Boomers International Results
The Boomers are the senior men’s national basketball team representing Australia. Basketball first arrived in Melbourne in 1905, and the Boomers competed in their first international tournament when they hosted the 1956 Melbourne Olympics. Since then, basketball has continued to grow in Australia in both popularity and level of skill.
Early Australian basketball was confined mostly to church halls and community centres such as the YMCA. The 1956 Melbourne Olympics provided an excellent opportunity to expose the still fairly unknown game to a larger Australian audience. Although the Boomers finished 12th, defeating only Thailand and Singapore, basketball officials in Australia used the Olympics to widely promote the game.
The 1960 Summer Olympics in Rome were not to be for the Boomers as they failed to qualify, but the year did see the international debut of Lindsay Gaze. Gaze was an influential early star for Australia, representing the team as a player and later as the Boomers’ head coach.
The Boomers qualified for the 1964 Olympics in Tokyo, and led by Lindsay Gaze, the team improved on their Melbourne finish, placing ninth, and scoring victories over Peru, Korea, Mexico, and Japan.
After failing to qualify for the 1968 Olympics in Mexico City, the Boomers would not play again in a major international tournament until 1970, when the team qualified for the FIBA World Championships for the first time. In Lindsay Gaze’s last appearance as a player for Australia, the team finished in 12th place, with their sole victory coming over the United Arabian Republic.
The 1972 Munich Olympics marked a turning point for the Boomers. In Lindsay Gaze’s coaching debut, the Boomers only finished ninth, but single digit losses to Czechoslovakia and Spain left the team mere points from advancing to the second round. Eddie Palubinskas wowed fans on his way to the second highest scoring average of the tournament.
In 1974, the Boomers headed to San Juan, Puerto Rico for the World Championships. Led by Eddie Palubinskas’ 24.8 points per game, Australia again placed 12th, defeating Argentina and the Central African Republic.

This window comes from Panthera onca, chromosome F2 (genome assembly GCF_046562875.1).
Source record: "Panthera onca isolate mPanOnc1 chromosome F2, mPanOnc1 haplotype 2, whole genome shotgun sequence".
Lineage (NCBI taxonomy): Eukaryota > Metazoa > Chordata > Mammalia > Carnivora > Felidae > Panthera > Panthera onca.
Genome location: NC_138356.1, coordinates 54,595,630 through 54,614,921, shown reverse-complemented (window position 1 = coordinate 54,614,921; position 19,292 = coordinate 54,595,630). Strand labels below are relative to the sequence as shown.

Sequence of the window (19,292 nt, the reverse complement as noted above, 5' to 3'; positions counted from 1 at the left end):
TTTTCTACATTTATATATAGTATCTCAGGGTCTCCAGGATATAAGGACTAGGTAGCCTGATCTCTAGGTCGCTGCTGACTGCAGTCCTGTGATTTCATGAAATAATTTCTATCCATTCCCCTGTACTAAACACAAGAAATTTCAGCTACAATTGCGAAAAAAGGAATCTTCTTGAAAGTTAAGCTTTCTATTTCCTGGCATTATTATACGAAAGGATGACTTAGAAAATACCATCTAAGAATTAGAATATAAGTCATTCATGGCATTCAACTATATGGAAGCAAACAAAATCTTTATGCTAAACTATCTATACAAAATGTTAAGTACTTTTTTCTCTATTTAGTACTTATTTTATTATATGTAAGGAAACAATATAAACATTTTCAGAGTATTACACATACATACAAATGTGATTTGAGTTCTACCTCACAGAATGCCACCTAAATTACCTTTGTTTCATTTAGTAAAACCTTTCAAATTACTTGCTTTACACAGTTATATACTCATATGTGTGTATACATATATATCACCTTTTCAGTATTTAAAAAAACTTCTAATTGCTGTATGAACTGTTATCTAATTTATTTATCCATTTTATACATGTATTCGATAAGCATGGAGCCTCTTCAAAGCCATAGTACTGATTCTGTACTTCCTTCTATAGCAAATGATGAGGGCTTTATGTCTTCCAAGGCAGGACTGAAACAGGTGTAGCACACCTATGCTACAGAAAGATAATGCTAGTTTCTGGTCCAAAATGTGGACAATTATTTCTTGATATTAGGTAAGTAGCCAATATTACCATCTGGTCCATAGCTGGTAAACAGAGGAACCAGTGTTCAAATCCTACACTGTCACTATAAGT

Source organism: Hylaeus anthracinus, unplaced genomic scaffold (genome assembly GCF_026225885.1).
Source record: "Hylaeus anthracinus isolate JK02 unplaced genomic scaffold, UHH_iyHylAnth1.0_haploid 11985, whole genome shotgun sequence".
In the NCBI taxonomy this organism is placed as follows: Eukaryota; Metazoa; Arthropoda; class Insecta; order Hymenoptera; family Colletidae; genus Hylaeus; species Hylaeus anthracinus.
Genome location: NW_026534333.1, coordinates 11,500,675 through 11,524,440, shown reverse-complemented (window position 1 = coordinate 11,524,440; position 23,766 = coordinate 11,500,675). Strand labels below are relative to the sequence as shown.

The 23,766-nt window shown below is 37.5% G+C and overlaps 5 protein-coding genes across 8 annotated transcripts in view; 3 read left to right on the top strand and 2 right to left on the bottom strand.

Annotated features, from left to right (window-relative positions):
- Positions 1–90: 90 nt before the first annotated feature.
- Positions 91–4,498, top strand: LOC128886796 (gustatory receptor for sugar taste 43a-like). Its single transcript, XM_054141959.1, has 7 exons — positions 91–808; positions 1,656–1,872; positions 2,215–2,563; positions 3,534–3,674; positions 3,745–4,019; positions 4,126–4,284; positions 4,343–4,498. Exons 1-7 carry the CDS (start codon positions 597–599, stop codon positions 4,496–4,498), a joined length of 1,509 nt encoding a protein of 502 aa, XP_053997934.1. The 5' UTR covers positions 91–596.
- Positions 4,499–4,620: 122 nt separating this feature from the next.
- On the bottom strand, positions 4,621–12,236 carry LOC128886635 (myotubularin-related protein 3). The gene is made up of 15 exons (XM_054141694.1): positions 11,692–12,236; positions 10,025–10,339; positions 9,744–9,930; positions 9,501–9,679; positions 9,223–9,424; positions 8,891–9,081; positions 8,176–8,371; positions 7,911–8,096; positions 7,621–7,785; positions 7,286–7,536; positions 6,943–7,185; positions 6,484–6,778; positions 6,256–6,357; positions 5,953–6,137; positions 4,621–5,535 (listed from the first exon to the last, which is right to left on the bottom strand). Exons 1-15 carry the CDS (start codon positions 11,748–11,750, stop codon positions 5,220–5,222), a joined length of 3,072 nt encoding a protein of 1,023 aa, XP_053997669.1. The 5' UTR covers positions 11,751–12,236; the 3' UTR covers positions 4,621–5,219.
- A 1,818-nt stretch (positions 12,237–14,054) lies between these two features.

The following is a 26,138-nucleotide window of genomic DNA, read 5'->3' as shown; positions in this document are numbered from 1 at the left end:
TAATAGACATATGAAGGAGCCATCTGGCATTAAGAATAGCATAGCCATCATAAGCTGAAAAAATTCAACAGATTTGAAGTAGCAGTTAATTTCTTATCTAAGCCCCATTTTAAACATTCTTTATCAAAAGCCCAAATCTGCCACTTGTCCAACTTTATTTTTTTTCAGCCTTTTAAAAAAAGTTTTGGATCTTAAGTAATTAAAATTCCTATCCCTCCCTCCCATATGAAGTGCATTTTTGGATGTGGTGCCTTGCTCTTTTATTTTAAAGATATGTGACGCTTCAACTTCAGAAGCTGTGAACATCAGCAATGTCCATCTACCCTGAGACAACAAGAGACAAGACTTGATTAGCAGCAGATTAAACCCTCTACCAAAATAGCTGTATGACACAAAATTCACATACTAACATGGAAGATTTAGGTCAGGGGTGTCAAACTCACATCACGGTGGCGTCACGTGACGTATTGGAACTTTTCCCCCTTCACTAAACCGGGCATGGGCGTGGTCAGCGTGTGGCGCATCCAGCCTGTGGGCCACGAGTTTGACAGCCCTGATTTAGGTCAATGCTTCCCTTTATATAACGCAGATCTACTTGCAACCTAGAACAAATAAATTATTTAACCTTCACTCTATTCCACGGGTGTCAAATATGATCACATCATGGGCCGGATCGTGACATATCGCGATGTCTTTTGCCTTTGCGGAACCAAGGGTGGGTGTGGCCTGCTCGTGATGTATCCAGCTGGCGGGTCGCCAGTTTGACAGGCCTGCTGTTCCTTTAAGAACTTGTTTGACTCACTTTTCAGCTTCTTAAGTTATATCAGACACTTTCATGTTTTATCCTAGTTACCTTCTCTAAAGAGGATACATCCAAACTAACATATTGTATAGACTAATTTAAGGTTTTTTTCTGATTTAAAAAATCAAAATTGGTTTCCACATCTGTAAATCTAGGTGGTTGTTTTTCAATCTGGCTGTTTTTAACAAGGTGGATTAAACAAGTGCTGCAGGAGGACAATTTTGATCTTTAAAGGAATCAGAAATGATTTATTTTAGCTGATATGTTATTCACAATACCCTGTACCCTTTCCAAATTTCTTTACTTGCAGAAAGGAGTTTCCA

Although the 1976 Montreal Olympics are generally viewed as a poor showing for Australia after failing to capture a single gold medal, Montreal represented a huge step forward for the Boomers. Eddie Palubinskas tore up the competition, finishing as the top overall scorer, and setting three Olympic scoring records, including the most points scored in a single Olympics to that time with 269 points. The Boomers defeated Mexico 120-117 in an exciting overtime game, and blew out Japan 117-79 as they moved to the second round of the tournament for the first time on their way to an eighth place finish.
In 1978, the Boomers headed to the Philippines for the World Championships. The tournament was the debut of 20 year old guard Phil Smyth, who would go on to play the most senior games of any Boomers’ player. The Boomers played their most successful tournament to that time, defeating Czechoslovakia, the Dominican Republic, the Philippines (twice), and playing eventual gold medallist Yugoslavia tough, losing a close game 105-101. The Boomers advanced to the semi-final round and placed seventh.
The 1980 Moscow Olympics were marred by controversy, as over 60 countries boycotted the games in protest of the Soviet invasion of Afghanistan. The Boomers didn’t let this get to them, as they played their best Olympic tournament to that date, equalling their 1976 finish of eighth place. The Boomers defeated eventual silver medallist Italy 84-77 in the preliminary round, but due to a three way tie with Italy and Cuba, the team failed to advance to the final round despite a stellar 5-2 record.
The Boomers built on their successes in Moscow at the 1982 World Championships in Columbia. Ian Davies paced the team with the second most total points in the tournament, 187, good for an average of 23.4 per game. Australia went 2-1 in group play, losing only to eventual gold medallist Soviet Union and advanced to the medal round, where they defeated Canada and Colombia on their way to their best international finish to that date, capturing fifth place.
The Boomers were captained at the 1984 Los Angeles Olympics by Phil Smyth, and introduced coach, Lindsay Gaze’s, 19 year old son, Andrew, to the world stage. Australia advanced to the second round following victories over Brazil and West Germany. A loss to Italy, and a 16 point win over Egypt, left the Boomers in a must win situation against Spain to advance to the medal round. Spain went up big early in the first half, but the Boomers fought back hard, ultimately losing by a close score of 101-93, ending their medal hopes with an Olympic best seventh place finish.